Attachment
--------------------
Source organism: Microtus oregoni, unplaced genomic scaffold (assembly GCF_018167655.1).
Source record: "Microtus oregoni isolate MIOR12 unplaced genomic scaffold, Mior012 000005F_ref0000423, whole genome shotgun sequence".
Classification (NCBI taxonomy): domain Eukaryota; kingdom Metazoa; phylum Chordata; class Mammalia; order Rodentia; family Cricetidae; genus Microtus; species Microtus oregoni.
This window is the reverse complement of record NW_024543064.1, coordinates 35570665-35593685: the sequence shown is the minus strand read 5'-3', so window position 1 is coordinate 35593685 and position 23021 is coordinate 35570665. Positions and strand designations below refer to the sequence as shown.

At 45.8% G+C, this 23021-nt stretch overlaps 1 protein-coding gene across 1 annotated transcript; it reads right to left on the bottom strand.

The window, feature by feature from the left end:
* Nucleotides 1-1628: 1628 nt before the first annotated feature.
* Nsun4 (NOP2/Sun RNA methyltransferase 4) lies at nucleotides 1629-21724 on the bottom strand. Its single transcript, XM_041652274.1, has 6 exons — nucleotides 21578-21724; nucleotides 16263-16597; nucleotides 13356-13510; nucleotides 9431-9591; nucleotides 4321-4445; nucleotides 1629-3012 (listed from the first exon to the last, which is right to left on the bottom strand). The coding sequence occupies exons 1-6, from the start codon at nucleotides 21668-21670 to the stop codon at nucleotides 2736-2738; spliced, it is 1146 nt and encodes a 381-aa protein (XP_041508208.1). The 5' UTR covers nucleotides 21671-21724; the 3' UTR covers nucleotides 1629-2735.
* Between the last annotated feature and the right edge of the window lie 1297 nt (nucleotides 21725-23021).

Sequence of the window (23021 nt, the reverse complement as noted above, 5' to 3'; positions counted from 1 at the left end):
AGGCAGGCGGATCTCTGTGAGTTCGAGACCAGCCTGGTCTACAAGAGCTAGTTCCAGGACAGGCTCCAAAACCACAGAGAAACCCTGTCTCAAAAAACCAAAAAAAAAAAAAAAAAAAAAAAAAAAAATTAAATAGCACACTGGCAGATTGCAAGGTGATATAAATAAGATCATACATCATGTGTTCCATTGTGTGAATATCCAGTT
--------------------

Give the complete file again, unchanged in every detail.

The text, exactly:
Source organism: Microtus oregoni, unplaced genomic scaffold (assembly GCF_018167655.1).
Source record: "Microtus oregoni isolate MIOR12 unplaced genomic scaffold, Mior012 000005F_ref0000423, whole genome shotgun sequence".
Classification (NCBI taxonomy): domain Eukaryota; kingdom Metazoa; phylum Chordata; class Mammalia; order Rodentia; family Cricetidae; genus Microtus; species Microtus oregoni.
This window is the reverse complement of record NW_024543064.1, coordinates 35570665-35593685: the sequence shown is the minus strand read 5'-3', so window position 1 is coordinate 35593685 and position 23021 is coordinate 35570665. Positions and strand designations below refer to the sequence as shown.

At 45.8% G+C, this 23021-nt stretch overlaps 1 protein-coding gene across 1 annotated transcript; it reads right to left on the bottom strand.

The window, feature by feature from the left end:
* Nucleotides 1-1628: 1628 nt before the first annotated feature.
* Nsun4 (NOP2/Sun RNA methyltransferase 4) lies at nucleotides 1629-21724 on the bottom strand. Its single transcript, XM_041652274.1, has 6 exons — nucleotides 21578-21724; nucleotides 16263-16597; nucleotides 13356-13510; nucleotides 9431-9591; nucleotides 4321-4445; nucleotides 1629-3012 (listed from the first exon to the last, which is right to left on the bottom strand). The coding sequence occupies exons 1-6, from the start codon at nucleotides 21668-21670 to the stop codon at nucleotides 2736-2738; spliced, it is 1146 nt and encodes a 381-aa protein (XP_041508208.1). The 5' UTR covers nucleotides 21671-21724; the 3' UTR covers nucleotides 1629-2735.
* Between the last annotated feature and the right edge of the window lie 1297 nt (nucleotides 21725-23021).

Sequence of the window (23021 nt, the reverse complement as noted above, 5' to 3'; positions counted from 1 at the left end):
AGGCAGGCGGATCTCTGTGAGTTCGAGACCAGCCTGGTCTACAAGAGCTAGTTCCAGGACAGGCTCCAAAACCACAGAGAAACCCTGTCTCAAAAAACCAAAAAAAAAAAAAAAAAAAAAAAAAAAAATTAAATAGCACACTGGCAGATTGCAAGGTGATATAAATAAGATCATACATCATGTGTTCCATTGTGTGAATATCCAGTT